September 21, 2012
Rosh Pina: Cornerstone of Special Needs Inclusion in the Jewish Community
“The stone which the builders rejected has become the chief corner-stone.”
For Jewish families raising a child or teen with special needs, the challenges of how to have our child included in the larger Jewish community are a deeply-felt issue, but the burning question has always been this -- how do we get those not personally impacted to make inclusion a communal priority?
Elana Naftalin-Kelman, director of the Tikvah special needs program at Camp Ramah in California has come up with a solution: The Rosh Pina (“cornerstone” in Hebrew) program which will confer special needs certification for all types of Jewish organizations following a comprehensive year-long study process involving all the various segments of the organization, such as members, students, volunteers and staff.
And even better, she’s starting the project as one of the eight new Joshua Venture Group (JVG) Fellows, which means she will receive $80,000 in unrestricted funding and over $20,000 in personalized coaching, training and networking. Rosh Pina will be the first (JVG) project funded in partnership with the Ruderman Family Foundation which is focused on the field of advancing inclusion and public awareness of people with disabilities.
“I had been thinking for awhile on how to really create ‘deep change’ in an organization with inclusion, “ Elana said during a phone interview. “A class or Shabbat program or two are nice but don’t really integrate people with disabilities.”
Elana’s vision is that each Jewish organization that wants to earn certification will engage in a year-long process that involves all levels of the institution, from the physical plant, to the curriculum (if it is a school) or year-round Shabbat/Holiday inclusion (if it a synagogue) and so forth. A team of specialists will be brought in as needed to provide expertise. Synagogues will pay a nominal fee to participate, and each institution will create its own customized plan on “becoming a place that is known to be welcoming to people of all abilities.”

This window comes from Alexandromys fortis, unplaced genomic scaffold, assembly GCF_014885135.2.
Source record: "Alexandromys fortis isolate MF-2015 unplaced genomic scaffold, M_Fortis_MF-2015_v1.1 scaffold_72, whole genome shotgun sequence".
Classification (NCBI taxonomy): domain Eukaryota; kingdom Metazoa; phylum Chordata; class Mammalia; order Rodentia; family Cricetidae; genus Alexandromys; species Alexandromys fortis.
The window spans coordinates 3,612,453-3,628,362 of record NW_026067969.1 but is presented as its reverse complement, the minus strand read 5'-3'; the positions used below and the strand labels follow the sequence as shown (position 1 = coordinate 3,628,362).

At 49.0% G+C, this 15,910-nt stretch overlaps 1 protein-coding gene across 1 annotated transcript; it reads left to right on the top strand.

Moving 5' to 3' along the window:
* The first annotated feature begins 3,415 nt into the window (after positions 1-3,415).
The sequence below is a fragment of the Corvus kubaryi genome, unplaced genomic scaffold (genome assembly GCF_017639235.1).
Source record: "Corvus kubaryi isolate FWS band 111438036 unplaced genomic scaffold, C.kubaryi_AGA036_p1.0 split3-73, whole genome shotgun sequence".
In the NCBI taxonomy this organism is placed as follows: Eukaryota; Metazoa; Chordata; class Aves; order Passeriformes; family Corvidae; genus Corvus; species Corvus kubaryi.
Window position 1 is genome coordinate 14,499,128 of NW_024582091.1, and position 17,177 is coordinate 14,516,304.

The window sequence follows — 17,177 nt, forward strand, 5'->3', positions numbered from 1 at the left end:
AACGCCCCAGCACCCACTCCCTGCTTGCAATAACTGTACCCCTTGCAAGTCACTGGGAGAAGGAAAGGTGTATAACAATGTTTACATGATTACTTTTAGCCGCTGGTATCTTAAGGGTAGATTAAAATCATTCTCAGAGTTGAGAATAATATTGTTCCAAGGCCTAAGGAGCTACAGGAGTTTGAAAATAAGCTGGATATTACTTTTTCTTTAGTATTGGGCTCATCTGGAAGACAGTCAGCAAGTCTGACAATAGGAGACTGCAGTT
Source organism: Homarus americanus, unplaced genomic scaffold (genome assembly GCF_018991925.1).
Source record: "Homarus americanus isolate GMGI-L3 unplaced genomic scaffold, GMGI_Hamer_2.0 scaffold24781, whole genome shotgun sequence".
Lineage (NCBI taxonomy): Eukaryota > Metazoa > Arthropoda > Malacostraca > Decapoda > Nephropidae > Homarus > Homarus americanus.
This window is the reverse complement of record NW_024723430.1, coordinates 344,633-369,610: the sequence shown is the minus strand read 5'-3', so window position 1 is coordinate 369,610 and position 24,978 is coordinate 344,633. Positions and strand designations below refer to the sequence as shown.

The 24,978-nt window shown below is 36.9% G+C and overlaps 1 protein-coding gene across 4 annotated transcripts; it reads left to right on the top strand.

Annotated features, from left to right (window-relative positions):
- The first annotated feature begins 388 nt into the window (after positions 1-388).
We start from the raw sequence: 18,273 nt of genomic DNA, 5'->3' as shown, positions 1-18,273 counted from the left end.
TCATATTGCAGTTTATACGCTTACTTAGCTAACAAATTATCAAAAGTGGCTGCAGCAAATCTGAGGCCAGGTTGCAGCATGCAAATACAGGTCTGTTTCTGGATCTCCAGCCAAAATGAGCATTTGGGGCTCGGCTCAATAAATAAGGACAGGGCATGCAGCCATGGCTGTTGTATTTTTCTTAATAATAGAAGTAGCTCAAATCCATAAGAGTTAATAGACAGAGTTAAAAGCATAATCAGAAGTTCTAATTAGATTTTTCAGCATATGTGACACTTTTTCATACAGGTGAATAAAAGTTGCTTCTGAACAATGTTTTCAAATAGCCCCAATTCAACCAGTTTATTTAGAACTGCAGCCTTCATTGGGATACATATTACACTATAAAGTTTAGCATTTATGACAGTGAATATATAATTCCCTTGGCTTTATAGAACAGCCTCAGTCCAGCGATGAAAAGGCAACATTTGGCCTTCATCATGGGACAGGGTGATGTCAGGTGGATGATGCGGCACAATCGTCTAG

After getting certified, each organization can post their actual certificate and also re-apply for certification down the road.
Elana has been in the field of Jewish special education for over 15 years and has consulted with multiple Jewish institutions to aid them in thinking about how to be more inclusive of Jews of all abilities. I've had the pleasure of knowing Elana personally for many years, as the first leader of our Koleinu special needs Shabbat services at Temple Beth Am, and then through our son Danny's involvement with the Tikvah program at Camp Ramah. She is knowledgable, creative and most important, sees each person with disabilities as an individual, not as a cluster of medical conditions.
Since JVG announced her Ruderman Fellowship, she has heard from many shuls, schools, and Jewish museums interested in being one of the first three organizations to be part of the new Rosh Pina program. “People are coming out of the woodwork—it’s been great to receive such a big response,” she said.
For more information, email her at email@example.com